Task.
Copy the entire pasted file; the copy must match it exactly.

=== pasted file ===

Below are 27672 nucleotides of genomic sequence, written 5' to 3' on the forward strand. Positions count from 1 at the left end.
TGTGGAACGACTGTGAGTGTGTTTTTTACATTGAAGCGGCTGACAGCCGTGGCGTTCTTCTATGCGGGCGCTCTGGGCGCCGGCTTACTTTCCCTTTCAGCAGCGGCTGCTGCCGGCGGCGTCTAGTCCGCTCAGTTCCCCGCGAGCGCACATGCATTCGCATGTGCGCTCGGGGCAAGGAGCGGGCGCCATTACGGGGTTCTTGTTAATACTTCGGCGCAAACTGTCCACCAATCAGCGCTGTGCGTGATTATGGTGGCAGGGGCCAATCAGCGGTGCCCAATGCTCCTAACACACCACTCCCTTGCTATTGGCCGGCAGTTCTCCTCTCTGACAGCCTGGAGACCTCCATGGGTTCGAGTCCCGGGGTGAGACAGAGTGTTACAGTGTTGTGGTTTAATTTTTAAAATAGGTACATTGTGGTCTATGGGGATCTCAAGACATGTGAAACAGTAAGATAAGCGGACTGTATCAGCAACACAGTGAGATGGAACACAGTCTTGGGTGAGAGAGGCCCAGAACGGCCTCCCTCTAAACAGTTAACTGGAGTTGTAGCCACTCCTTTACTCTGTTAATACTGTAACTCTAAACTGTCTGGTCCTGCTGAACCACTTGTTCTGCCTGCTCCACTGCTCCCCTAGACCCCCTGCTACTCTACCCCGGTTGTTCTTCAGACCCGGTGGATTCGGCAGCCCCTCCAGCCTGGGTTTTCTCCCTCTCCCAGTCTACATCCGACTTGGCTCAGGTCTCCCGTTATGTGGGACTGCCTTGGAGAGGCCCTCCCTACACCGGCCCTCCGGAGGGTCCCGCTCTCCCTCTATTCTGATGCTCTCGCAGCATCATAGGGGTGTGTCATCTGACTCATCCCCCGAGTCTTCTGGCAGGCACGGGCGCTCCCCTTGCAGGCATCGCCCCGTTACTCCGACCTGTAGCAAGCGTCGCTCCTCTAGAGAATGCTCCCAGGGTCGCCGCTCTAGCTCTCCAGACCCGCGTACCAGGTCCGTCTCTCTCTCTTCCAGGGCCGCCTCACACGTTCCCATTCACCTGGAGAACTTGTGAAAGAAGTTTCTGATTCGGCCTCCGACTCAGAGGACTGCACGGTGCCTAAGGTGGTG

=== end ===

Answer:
Below are 27672 nucleotides of genomic sequence, written 5' to 3' on the forward strand. Positions count from 1 at the left end.
TGTGGAACGACTGTGAGTGTGTTTTTTACATTGAAGCGGCTGACAGCCGTGGCGTTCTTCTATGCGGGCGCTCTGGGCGCCGGCTTACTTTCCCTTTCAGCAGCGGCTGCTGCCGGCGGCGTCTAGTCCGCTCAGTTCCCCGCGAGCGCACATGCATTCGCATGTGCGCTCGGGGCAAGGAGCGGGCGCCATTACGGGGTTCTTGTTAATACTTCGGCGCAAACTGTCCACCAATCAGCGCTGTGCGTGATTATGGTGGCAGGGGCCAATCAGCGGTGCCCAATGCTCCTAACACACCACTCCCTTGCTATTGGCCGGCAGTTCTCCTCTCTGACAGCCTGGAGACCTCCATGGGTTCGAGTCCCGGGGTGAGACAGAGTGTTACAGTGTTGTGGTTTAATTTTTAAAATAGGTACATTGTGGTCTATGGGGATCTCAAGACATGTGAAACAGTAAGATAAGCGGACTGTATCAGCAACACAGTGAGATGGAACACAGTCTTGGGTGAGAGAGGCCCAGAACGGCCTCCCTCTAAACAGTTAACTGGAGTTGTAGCCACTCCTTTACTCTGTTAATACTGTAACTCTAAACTGTCTGGTCCTGCTGAACCACTTGTTCTGCCTGCTCCACTGCTCCCCTAGACCCCCTGCTACTCTACCCCGGTTGTTCTTCAGACCCGGTGGATTCGGCAGCCCCTCCAGCCTGGGTTTTCTCCCTCTCCCAGTCTACATCCGACTTGGCTCAGGTCTCCCGTTATGTGGGACTGCCTTGGAGAGGCCCTCCCTACACCGGCCCTCCGGAGGGTCCCGCTCTCCCTCTATTCTGATGCTCTCGCAGCATCATAGGGGTGTGTCATCTGACTCATCCCCCGAGTCTTCTGGCAGGCACGGGCGCTCCCCTTGCAGGCATCGCCCCGTTACTCCGACCTGTAGCAAGCGTCGCTCCTCTAGAGAATGCTCCCAGGGTCGCCGCTCTAGCTCTCCAGACCCGCGTACCAGGTCCGTCTCTCTCTCTTCCAGGGCCGCCTCACACGTTCCCATTCACCTGGAGAACTTGTGAAAGAAGTTTCTGATTCGGCCTCCGACTCAGAGGACTGCACGGTGCCTAAGGTGGTG